GOAL: Move $1 billion in net new capital to community development banks, loan funds and credit unions serving low-income communities.
- Status: Completed
- Focus Area: Responsible Finance
- Start Date: 1999
- Contact: Fran Teplitz
In 1999, a group of Community Development Financial Institutions (CDFIs) that invest in low-income communities approached Green America and USSIF with a problem. They were facing a severe lack of capital to meet the lending needs of their communities for key investments in areas such as small business, affordable housing, and childcare.
We engaged a diverse group of investment professionals to find ways to move more private money into high-impact community investments. With $1 million in funding from the Ford, MacArthur, Heron, and Packard Foundations, from 2000- 2006, this group moved three key initiatives forward:
Getting the CDFI products listed in the Schwab trading platform so that fund managers could more easily invest in them;
Developing a model portfolio to demonstrate that investing in these products would not significantly affect fund performance;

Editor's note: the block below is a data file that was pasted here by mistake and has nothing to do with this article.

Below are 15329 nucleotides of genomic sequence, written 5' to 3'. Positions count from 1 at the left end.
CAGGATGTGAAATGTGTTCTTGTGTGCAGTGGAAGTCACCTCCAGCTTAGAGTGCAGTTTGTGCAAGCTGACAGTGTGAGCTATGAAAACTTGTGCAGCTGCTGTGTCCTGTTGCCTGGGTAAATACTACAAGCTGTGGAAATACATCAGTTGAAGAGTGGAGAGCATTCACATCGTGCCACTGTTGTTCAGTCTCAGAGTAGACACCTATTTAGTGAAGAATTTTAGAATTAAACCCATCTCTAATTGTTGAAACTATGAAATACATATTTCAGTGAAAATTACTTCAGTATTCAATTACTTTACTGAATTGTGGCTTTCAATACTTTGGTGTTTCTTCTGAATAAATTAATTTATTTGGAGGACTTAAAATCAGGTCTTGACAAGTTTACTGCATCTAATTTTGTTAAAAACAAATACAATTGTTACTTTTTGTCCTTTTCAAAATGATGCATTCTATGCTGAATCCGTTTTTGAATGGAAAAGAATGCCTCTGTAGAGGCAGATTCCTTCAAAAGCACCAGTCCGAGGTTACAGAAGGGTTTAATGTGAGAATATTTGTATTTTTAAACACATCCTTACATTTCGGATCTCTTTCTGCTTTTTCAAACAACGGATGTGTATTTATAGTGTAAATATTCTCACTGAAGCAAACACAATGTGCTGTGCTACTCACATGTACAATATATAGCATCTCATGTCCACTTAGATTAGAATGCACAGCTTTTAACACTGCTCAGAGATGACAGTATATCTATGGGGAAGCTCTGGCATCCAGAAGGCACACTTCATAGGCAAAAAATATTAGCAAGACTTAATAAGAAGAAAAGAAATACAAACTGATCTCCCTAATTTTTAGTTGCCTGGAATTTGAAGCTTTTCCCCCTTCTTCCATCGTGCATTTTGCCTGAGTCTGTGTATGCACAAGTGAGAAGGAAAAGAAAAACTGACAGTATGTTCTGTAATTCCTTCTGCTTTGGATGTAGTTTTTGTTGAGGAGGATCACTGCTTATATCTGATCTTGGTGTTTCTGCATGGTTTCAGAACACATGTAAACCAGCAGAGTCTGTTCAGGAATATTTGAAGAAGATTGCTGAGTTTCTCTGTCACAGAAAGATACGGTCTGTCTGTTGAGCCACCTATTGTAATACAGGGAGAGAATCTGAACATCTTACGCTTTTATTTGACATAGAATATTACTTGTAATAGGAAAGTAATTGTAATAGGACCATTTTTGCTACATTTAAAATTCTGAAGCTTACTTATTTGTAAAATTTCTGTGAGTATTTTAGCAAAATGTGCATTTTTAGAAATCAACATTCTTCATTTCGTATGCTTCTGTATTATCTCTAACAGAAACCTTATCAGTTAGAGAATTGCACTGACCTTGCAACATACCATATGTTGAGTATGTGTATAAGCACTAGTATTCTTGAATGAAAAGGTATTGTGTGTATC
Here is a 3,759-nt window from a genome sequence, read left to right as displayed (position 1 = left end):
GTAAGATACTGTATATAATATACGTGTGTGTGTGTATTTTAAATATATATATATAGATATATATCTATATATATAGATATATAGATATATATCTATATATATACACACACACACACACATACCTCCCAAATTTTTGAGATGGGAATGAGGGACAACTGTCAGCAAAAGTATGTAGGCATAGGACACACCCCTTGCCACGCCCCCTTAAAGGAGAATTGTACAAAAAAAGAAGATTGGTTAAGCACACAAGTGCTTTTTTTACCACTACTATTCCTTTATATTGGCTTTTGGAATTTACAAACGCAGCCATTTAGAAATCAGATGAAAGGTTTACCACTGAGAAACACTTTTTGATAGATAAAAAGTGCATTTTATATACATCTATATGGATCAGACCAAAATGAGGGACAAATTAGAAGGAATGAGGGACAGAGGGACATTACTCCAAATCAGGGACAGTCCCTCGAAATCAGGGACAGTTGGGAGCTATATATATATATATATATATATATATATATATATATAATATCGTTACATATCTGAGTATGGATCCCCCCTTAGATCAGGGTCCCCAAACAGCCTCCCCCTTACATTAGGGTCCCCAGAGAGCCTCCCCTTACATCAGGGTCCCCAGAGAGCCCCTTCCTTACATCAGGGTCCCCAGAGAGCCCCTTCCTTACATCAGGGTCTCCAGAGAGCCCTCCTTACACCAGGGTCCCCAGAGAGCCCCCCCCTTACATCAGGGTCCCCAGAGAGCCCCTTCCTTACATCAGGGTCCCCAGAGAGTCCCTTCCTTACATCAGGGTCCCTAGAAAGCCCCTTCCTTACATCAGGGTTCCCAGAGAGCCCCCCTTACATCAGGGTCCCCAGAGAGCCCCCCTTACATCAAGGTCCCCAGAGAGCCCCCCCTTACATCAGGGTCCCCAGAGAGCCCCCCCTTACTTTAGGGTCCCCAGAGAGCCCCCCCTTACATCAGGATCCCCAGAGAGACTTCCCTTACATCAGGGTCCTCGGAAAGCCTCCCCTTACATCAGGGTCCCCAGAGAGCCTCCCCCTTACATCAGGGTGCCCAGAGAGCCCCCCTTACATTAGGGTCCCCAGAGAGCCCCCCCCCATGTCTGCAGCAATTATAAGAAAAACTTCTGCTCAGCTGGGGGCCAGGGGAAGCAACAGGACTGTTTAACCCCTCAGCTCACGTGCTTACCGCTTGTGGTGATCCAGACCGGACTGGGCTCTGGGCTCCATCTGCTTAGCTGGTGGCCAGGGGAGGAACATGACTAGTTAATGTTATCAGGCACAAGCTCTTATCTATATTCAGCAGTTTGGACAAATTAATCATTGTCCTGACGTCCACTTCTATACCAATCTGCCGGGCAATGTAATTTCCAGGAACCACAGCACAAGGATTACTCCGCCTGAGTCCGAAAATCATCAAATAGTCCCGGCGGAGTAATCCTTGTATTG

Creating and launching the 1% or More for Community Campaign to urge investors to commit to investing at least 1% of their portfolios in CDFIs and a national media campaign to highlight the widespread, positive impacts of community investing.
In a relatively short time frame, the 1% for Communities program moved $3.2 billion of private portfolios into community investments (we stopped measuring the capital flow in 2002). It is estimated that funders would have normally spent several million dollars to achieve the same impact individually.
Timeline of Success
- 1998 High demand for assets in community investments; Low capital inflows; No apparent sources of new capital
- 1999 Convened Community Capital Innovation Network; Identified possible pools of capital
- 1999 Developed portfolio analysis to see performance impact of allocating 1% to community investments
- 2000 Successfully got community investment products listed on major brokerage platforms, making it far easier for managers to invest in these options.
- By 2003, moved $3.2 billion into community investments from private and mutual fund portfolios. Original target was $1 billion.